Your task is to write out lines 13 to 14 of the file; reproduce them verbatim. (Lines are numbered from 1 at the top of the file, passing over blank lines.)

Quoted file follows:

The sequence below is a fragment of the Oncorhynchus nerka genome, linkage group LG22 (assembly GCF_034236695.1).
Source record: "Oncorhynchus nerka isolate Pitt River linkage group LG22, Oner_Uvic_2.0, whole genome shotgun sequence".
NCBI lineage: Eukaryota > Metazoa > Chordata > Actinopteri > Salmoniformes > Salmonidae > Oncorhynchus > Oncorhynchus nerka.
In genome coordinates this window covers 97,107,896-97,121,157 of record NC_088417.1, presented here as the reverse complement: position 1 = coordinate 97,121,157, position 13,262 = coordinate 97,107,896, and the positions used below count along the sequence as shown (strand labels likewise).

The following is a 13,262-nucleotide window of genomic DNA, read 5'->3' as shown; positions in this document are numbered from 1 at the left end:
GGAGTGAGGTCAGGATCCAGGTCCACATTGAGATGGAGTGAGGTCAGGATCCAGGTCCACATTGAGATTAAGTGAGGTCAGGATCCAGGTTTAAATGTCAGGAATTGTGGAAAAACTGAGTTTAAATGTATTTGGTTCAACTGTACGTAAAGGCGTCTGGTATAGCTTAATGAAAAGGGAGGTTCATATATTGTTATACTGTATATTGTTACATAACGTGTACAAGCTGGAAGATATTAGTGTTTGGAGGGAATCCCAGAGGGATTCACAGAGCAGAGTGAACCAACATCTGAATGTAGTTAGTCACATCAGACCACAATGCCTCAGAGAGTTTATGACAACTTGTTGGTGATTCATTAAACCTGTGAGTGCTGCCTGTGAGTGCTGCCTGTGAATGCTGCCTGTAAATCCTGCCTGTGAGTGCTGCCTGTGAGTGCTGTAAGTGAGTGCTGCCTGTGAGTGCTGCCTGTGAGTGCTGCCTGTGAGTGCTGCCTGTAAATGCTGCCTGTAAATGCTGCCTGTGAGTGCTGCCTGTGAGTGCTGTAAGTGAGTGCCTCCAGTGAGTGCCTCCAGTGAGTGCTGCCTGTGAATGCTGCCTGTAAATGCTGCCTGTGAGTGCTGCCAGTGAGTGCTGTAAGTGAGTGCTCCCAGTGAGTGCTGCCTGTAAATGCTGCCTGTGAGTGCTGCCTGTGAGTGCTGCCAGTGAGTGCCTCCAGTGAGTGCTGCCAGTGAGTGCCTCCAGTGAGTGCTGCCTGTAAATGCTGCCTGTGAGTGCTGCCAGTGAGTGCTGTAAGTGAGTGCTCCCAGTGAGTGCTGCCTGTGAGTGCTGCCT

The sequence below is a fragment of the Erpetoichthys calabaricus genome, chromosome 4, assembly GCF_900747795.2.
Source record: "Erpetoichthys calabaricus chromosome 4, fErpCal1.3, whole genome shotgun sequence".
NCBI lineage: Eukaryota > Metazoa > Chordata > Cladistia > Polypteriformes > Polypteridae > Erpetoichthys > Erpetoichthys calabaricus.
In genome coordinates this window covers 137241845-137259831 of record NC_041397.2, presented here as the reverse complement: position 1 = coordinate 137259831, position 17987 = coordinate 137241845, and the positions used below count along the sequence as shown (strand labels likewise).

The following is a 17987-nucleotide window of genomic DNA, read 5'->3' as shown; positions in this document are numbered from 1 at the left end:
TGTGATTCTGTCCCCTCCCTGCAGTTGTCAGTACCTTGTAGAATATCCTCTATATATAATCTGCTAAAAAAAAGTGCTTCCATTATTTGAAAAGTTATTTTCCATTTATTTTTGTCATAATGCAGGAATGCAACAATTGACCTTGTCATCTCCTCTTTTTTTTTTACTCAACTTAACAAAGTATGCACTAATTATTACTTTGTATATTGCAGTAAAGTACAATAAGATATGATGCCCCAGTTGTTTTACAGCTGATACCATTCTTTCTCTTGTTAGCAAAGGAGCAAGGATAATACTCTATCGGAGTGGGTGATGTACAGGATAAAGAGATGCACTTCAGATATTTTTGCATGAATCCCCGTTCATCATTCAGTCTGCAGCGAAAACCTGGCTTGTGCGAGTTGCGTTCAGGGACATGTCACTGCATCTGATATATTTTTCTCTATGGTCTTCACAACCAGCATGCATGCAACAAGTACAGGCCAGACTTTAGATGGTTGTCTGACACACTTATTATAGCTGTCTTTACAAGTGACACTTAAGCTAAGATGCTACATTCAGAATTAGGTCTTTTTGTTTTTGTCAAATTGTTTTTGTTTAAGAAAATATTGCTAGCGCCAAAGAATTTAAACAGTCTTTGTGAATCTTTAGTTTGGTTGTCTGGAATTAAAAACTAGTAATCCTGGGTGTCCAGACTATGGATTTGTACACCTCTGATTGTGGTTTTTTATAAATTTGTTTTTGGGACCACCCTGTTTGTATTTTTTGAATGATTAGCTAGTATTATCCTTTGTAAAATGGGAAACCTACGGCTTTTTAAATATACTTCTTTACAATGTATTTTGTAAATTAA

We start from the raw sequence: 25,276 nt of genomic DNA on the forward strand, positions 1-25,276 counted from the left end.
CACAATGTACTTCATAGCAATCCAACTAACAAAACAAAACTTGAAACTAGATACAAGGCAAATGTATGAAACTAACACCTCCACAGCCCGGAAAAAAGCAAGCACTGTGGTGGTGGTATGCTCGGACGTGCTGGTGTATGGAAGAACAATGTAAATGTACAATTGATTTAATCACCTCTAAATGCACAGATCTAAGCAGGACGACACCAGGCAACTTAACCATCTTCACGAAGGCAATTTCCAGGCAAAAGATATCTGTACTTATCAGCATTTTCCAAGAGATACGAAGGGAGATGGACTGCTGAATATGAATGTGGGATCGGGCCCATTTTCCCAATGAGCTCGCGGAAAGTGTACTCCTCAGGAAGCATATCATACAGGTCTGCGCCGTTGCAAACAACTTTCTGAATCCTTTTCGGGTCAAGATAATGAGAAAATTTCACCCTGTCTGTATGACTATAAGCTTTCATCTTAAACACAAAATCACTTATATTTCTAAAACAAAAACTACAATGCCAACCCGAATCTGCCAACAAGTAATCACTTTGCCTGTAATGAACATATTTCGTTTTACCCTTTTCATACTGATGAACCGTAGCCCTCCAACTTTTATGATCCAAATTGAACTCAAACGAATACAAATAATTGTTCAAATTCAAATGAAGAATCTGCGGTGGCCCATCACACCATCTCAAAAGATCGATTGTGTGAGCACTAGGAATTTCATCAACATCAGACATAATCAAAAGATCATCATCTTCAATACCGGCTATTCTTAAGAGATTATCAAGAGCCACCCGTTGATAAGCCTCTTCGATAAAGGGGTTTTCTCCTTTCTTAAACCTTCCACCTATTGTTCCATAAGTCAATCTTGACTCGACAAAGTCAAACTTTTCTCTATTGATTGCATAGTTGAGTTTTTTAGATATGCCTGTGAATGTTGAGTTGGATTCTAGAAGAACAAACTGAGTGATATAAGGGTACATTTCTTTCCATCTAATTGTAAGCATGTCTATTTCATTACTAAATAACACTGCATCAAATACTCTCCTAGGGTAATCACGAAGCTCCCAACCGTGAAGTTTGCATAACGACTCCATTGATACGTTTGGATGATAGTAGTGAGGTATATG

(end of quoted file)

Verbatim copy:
We start from the raw sequence: 25,276 nt of genomic DNA on the forward strand, positions 1-25,276 counted from the left end.
CACAATGTACTTCATAGCAATCCAACTAACAAAACAAAACTTGAAACTAGATACAAGGCAAATGTATGAAACTAACACCTCCACAGCCCGGAAAAAAGCAAGCACTGTGGTGGTGGTATGCTCGGACGTGCTGGTGTATGGAAGAACAATGTAAATGTACAATTGATTTAATCACCTCTAAATGCACAGATCTAAGCAGGACGACACCAGGCAACTTAACCATCTTCACGAAGGCAATTTCCAGGCAAAAGATATCTGTACTTATCAGCATTTTCCAAGAGATACGAAGGGAGATGGACTGCTGAATATGAATGTGGGATCGGGCCCATTTTCCCAATGAGCTCGCGGAAAGTGTACTCCTCAGGAAGCATATCATACAGGTCTGCGCCGTTGCAAACAACTTTCTGAATCCTTTTCGGGTCAAGATAATGAGAAAATTTCACCCTGTCTGTATGACTATAAGCTTTCATCTTAAACACAAAATCACTTATATTTCTAAAACAAAAACTACAATGCCAACCCGAATCTGCCAACAAGTAATCACTTTGCCTGTAATGAACATATTTCGTTTTACCCTTTTCATACTGATGAACCGTAGCCCTCCAACTTTTATGATCCAAATTGAACTCAAACGAATACAAATAATTGTTCAAATTCAAATGAAGAATCTGCGGTGGCCCATCACACCATCTCAAAAGATCGATTGTGTGAGCACTAGGAATTTCATCAACATCAGACATAATCAAAAGATCATCATCTTCAATACCGGCTATTCTTAAGAGATTATCAAGAGCCACCCGTTGATAAGCCTCTTCGATAAAGGGGTTTTCTCCTTTCTTAAACCTTCCACCTATTGTTCCATAAGTCAATCTTGACTCGACAAAGTCAAACTTTTCTCTATTGATTGCATAGTTGAGTTTTTTAGATATGCCTGTGAATGTTGAGTTGGATTCTAGAAGAACAAACTGAGTGATATAAGGGTACATTTCTTTCCATCTAATTGTAAGCATGTCTATTTCATTACTAAATAACACTGCATCAAATACTCTCCTAGGGTAATCACGAAGCTCCCAACCGTGAAGTTTGCATAACGACTCCATTGATACGTTTGGATGATAGTAGTGAGGTATATG